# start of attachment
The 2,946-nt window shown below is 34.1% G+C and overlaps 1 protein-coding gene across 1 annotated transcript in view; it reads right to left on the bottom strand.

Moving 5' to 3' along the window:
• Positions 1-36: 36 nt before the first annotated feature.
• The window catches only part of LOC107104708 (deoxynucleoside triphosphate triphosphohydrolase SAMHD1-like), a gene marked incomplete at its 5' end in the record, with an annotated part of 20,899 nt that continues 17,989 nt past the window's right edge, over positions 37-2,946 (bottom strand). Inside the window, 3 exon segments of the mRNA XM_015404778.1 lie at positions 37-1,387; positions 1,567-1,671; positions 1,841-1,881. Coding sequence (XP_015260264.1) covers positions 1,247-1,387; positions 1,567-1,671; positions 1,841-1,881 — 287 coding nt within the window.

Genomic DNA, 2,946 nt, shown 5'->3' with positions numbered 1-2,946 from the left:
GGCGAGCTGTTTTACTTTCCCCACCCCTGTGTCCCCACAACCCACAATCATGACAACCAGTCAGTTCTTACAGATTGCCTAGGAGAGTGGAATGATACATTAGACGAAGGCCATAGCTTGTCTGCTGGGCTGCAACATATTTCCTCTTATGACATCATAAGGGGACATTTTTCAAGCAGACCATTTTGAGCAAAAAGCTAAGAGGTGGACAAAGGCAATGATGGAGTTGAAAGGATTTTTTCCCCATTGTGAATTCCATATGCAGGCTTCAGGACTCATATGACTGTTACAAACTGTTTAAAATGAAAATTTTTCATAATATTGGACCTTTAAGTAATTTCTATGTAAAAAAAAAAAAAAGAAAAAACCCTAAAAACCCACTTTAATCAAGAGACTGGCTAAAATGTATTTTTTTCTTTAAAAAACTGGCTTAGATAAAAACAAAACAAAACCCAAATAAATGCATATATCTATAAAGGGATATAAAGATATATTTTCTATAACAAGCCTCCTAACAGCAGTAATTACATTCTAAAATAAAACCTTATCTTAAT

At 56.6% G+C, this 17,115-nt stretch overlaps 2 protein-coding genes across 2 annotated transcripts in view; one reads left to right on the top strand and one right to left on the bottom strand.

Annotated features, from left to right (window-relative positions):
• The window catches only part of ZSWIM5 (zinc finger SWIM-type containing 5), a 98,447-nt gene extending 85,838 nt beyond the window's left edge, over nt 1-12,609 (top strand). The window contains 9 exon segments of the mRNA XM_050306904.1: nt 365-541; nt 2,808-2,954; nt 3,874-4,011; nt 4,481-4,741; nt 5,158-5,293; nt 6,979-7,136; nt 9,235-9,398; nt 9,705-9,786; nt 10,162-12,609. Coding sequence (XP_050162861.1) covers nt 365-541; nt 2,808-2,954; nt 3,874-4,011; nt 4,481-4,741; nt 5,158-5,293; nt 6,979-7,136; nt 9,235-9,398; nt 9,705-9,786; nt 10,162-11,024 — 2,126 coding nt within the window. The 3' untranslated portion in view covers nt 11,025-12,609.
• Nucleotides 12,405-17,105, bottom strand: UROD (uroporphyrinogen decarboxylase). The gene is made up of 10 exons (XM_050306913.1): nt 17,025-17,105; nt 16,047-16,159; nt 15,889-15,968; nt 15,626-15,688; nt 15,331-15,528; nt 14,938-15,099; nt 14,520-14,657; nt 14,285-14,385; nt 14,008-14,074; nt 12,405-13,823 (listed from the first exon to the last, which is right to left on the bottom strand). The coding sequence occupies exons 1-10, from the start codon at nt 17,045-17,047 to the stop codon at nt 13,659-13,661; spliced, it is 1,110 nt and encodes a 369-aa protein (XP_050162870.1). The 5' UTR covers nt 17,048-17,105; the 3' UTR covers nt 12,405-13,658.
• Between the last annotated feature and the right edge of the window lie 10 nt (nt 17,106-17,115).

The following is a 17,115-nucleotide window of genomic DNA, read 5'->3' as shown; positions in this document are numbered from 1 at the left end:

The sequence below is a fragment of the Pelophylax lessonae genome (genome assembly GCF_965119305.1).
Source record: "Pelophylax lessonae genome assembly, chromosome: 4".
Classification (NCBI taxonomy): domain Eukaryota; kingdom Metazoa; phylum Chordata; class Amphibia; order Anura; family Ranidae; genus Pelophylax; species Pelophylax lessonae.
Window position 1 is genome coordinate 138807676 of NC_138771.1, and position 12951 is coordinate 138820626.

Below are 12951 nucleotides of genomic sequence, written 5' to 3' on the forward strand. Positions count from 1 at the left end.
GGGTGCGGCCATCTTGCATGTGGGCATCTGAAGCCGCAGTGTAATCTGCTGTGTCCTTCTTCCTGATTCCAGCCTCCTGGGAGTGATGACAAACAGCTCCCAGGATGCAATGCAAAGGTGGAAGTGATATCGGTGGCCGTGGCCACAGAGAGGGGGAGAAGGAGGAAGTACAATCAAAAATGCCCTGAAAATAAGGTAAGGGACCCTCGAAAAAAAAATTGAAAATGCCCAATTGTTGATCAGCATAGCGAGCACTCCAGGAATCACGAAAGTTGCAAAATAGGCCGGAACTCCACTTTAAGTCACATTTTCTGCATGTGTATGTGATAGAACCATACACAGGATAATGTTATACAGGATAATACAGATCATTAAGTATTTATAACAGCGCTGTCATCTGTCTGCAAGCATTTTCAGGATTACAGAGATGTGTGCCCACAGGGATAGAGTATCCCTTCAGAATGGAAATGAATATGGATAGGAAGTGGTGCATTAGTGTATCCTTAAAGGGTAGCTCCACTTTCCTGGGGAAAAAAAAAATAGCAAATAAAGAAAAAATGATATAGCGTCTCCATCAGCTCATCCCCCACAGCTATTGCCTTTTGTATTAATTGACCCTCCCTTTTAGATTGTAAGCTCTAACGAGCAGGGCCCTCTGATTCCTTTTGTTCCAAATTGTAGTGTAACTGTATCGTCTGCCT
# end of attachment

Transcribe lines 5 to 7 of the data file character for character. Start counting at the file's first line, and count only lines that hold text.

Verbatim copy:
Genomic DNA, 2,946 nt, shown 5'->3' with positions numbered 1-2,946 from the left:
GGCGAGCTGTTTTACTTTCCCCACCCCTGTGTCCCCACAACCCACAATCATGACAACCAGTCAGTTCTTACAGATTGCCTAGGAGAGTGGAATGATACATTAGACGAAGGCCATAGCTTGTCTGCTGGGCTGCAACATATTTCCTCTTATGACATCATAAGGGGACATTTTTCAAGCAGACCATTTTGAGCAAAAAGCTAAGAGGTGGACAAAGGCAATGATGGAGTTGAAAGGATTTTTTCCCCATTGTGAATTCCATATGCAGGCTTCAGGACTCATATGACTGTTACAAACTGTTTAAAATGAAAATTTTTCATAATATTGGACCTTTAAGTAATTTCTATGTAAAAAAAAAAAAAAGAAAAAACCCTAAAAACCCACTTTAATCAAGAGACTGGCTAAAATGTATTTTTTTCTTTAAAAAACTGGCTTAGATAAAAACAAAACAAAACCCAAATAAATGCATATATCTATAAAGGGATATAAAGATATATTTTCTATAACAAGCCTCCTAACAGCAGTAATTACATTCTAAAATAAAACCTTATCTTAAT

At 56.6% G+C, this 17,115-nt stretch overlaps 2 protein-coding genes across 2 annotated transcripts in view; one reads left to right on the top strand and one right to left on the bottom strand.